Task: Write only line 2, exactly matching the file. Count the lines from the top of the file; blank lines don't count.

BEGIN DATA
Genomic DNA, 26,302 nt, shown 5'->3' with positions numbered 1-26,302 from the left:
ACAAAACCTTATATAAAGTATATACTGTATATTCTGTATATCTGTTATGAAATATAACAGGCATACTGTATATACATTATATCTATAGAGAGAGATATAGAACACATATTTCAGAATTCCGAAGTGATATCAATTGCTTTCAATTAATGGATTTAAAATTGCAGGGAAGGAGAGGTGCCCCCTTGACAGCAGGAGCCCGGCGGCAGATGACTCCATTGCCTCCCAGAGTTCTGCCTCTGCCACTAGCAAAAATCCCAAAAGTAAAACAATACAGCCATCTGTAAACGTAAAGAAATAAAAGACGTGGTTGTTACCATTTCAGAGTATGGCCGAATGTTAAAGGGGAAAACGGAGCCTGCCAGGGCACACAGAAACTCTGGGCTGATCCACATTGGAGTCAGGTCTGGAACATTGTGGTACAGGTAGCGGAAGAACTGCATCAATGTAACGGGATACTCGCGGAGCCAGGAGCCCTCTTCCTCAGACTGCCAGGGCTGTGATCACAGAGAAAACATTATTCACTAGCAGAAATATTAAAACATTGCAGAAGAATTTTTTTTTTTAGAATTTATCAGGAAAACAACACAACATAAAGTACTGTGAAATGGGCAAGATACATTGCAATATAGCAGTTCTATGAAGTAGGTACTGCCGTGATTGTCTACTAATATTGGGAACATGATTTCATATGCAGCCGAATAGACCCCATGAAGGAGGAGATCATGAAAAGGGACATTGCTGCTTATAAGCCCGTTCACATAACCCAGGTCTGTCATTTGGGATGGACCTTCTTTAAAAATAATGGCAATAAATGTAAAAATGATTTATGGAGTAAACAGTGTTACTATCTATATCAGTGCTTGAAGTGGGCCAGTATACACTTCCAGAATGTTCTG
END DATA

ACAAAACCTTATATAAAGTATATACTGTATATTCTGTATATCTGTTATGAAATATAACAGGCATACTGTATATACATTATATCTATAGAGAGAGATATAGAACACATATTTCAGAATTCCGAAGTGATATCAATTGCTTTCAATTAATGGATTTAAAATTGCAGGGAAGGAGAGGTGCCCCCTTGACAGCAGGAGCCCGGCGGCAGATGACTCCATTGCCTCCCAGAGTTCTGCCTCTGCCACTAGCAAAAATCCCAAAAGTAAAACAATACAGCCATCTGTAAACGTAAAGAAATAAAAGACGTGGTTGTTACCATTTCAGAGTATGGCCGAATGTTAAAGGGGAAAACGGAGCCTGCCAGGGCACACAGAAACTCTGGGCTGATCCACATTGGAGTCAGGTCTGGAACATTGTGGTACAGGTAGCGGAAGAACTGCATCAATGTAACGGGATACTCGCGGAGCCAGGAGCCCTCTTCCTCAGACTGCCAGGGCTGTGATCACAGAGAAAACATTATTCACTAGCAGAAATATTAAAACATTGCAGAAGAATTTTTTTTTTTAGAATTTATCAGGAAAACAACACAACATAAAGTACTGTGAAATGGGCAAGATACATTGCAATATAGCAGTTCTATGAAGTAGGTACTGCCGTGATTGTCTACTAATATTGGGAACATGATTTCATATGCAGCCGAATAGACCCCATGAAGGAGGAGATCATGAAAAGGGACATTGCTGCTTATAAGCCCGTTCACATAACCCAGGTCTGTCATTTGGGATGGACCTTCTTTAAAAATAATGGCAATAAATGTAAAAATGATTTATGGAGTAAACAGTGTTACTATCTATATCAGTGCTTGAAGTGGGCCAGTATACACTTCCAGAATGTTCTG